Place No 1 – The Flagpole on Maiki Hill, Russell, formerly Kororareka.
The flagpole on Maiki Hill was very famously cut down four times, in the end precipitating the attack on Kororareka that, some argue, began the New Zealand Wars.
The first felling occurred on 8 July 1844, after 3 days of uproar, disobedience and looting in the small frontier town. Though credited to Hone Heke Pokai, the flagpole was actually cut down by Haratua, chief of Pakaraka. The second felling occurred 6 months later, on 10 January 1845 when trouble and dissension amongst Māori returned to the area. An American trader Henry Green Smith was blamed for inciting this act of defiance against the British flag.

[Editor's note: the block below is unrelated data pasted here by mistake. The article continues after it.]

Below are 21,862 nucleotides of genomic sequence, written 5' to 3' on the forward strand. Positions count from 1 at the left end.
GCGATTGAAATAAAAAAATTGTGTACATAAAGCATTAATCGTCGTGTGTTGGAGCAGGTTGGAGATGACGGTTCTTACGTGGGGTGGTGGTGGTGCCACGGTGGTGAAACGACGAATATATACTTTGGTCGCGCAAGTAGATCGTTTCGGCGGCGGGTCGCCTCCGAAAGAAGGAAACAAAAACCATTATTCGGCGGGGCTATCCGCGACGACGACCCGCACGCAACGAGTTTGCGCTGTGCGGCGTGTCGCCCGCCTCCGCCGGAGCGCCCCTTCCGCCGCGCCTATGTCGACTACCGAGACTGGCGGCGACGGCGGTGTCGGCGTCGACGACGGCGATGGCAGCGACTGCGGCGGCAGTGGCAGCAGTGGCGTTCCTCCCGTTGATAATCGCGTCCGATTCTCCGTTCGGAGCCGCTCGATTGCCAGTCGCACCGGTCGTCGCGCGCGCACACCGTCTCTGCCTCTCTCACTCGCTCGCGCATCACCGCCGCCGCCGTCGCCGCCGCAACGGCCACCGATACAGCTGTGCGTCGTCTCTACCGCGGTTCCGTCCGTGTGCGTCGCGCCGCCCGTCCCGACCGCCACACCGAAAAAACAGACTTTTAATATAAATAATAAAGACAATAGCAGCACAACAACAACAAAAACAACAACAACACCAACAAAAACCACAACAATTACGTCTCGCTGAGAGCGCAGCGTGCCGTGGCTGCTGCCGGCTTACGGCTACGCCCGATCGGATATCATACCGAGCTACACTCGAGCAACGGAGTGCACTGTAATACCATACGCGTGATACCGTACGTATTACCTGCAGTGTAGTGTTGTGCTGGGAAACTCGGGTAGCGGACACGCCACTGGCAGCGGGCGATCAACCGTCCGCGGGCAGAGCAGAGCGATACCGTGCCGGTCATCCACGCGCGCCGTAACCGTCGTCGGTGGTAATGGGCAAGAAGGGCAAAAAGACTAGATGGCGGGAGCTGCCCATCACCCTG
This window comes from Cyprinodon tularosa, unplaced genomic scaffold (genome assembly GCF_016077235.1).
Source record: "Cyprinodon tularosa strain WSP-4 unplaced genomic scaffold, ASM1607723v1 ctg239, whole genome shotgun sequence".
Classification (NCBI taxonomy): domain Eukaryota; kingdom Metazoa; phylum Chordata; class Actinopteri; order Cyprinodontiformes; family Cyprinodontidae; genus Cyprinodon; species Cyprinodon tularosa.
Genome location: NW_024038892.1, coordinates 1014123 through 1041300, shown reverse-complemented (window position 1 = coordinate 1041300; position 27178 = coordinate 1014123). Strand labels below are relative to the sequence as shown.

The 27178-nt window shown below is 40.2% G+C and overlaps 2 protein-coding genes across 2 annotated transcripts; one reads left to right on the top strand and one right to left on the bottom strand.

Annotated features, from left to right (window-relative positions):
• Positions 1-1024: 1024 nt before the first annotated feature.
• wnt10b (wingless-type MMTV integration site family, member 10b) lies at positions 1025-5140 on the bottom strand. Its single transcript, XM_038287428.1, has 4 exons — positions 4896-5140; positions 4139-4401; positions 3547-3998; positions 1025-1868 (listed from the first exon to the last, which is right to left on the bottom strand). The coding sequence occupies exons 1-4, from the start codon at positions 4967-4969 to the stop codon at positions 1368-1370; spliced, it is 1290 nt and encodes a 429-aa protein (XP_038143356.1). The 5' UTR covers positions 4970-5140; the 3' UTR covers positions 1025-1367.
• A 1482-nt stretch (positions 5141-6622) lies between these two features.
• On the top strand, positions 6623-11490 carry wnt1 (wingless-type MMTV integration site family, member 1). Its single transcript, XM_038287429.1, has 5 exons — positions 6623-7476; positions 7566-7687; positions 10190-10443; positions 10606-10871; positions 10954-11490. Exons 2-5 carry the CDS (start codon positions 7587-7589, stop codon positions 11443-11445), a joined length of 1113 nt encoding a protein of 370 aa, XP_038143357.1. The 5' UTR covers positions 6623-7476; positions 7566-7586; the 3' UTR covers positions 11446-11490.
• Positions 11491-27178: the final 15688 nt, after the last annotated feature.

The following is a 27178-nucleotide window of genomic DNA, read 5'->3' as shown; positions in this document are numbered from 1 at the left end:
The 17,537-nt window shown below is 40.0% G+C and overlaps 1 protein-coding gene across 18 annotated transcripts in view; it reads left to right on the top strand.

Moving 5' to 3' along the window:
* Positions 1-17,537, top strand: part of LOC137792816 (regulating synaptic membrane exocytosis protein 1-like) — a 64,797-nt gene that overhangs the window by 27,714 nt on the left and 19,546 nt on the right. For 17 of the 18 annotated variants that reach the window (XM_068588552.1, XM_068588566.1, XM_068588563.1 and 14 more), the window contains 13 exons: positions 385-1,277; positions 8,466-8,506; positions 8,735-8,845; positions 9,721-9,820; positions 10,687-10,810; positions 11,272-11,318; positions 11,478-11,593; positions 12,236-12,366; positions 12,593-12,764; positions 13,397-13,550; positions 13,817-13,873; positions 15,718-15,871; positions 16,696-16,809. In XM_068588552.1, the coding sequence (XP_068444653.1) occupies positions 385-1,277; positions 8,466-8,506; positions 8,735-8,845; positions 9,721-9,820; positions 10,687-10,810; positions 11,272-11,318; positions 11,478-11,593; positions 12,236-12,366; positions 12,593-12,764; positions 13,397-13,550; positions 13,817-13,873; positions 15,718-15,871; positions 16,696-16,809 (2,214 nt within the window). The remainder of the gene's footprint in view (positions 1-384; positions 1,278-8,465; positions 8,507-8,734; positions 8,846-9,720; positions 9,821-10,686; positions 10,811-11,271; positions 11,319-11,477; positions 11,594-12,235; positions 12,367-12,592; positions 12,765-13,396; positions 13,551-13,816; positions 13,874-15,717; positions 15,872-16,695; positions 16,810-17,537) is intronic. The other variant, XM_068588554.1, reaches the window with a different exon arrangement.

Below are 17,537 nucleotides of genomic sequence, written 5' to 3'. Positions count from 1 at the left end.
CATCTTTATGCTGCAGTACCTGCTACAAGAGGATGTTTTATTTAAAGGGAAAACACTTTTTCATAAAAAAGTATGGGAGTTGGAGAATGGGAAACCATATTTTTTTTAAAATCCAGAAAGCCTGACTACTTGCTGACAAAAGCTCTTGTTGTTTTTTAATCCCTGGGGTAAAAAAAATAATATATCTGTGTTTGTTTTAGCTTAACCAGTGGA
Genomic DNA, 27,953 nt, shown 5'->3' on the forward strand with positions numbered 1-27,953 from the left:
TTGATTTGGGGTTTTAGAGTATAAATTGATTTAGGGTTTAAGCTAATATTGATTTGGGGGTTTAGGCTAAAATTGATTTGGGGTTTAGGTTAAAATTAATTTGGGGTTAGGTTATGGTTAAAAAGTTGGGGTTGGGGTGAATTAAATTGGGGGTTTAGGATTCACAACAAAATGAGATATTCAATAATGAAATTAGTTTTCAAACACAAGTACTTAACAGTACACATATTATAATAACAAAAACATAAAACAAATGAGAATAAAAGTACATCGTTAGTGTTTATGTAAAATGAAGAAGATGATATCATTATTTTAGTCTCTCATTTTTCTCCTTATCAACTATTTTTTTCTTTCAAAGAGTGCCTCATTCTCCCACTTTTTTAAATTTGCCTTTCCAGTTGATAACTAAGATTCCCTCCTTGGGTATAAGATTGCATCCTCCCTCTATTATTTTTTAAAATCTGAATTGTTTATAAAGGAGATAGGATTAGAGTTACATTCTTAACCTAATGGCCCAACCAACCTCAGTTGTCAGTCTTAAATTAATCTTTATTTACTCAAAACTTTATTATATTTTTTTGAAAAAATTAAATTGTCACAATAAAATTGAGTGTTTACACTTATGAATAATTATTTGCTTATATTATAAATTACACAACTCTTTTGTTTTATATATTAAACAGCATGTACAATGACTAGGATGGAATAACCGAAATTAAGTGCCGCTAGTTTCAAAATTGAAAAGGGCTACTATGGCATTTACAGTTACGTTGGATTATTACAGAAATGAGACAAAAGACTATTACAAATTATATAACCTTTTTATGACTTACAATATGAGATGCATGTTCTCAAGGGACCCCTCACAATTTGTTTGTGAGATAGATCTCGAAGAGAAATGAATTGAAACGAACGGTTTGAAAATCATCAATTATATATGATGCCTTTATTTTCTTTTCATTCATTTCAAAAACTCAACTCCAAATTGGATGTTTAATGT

This second felling moved Rev Henry Williams to advise that the ‘flag should not be flaunted in the face of the natives’, lest it be cut down again, which it was, on 19 January 1845. Two companies of the 58th British Army Regiment were immediately called for, from their base in Sydney. But they arrived too late, on 28 April 1845.
The fourth and final felling of the flagstaff had occurred earlier, at 4am on 11 March 1845, followed by a concerted attack on Kororareka by Hone Heke Pokai and allies, including Kawati. This attack, and subsequent sacking of the town, precipitated the outbreak, some argue, of the New Zealand Wars.
To read more on the Northern War, click here – # The Northern War. To read Danny’s essay on Hone Heke Pokai, as published in the Mana Magazine, No 51, 2003, pp. 83-86, click here – # Essay on Hone Heke. To see a map showing the location of the Northern Wars, click here – # Map of Conflicts.
Further Reading, James Cowan, The New Zealand Wars A History of the Māori Campaigns and Pioneering Period, Volume 1 1845-64, Government Printer, Wellington, 1922, pp. 14-33.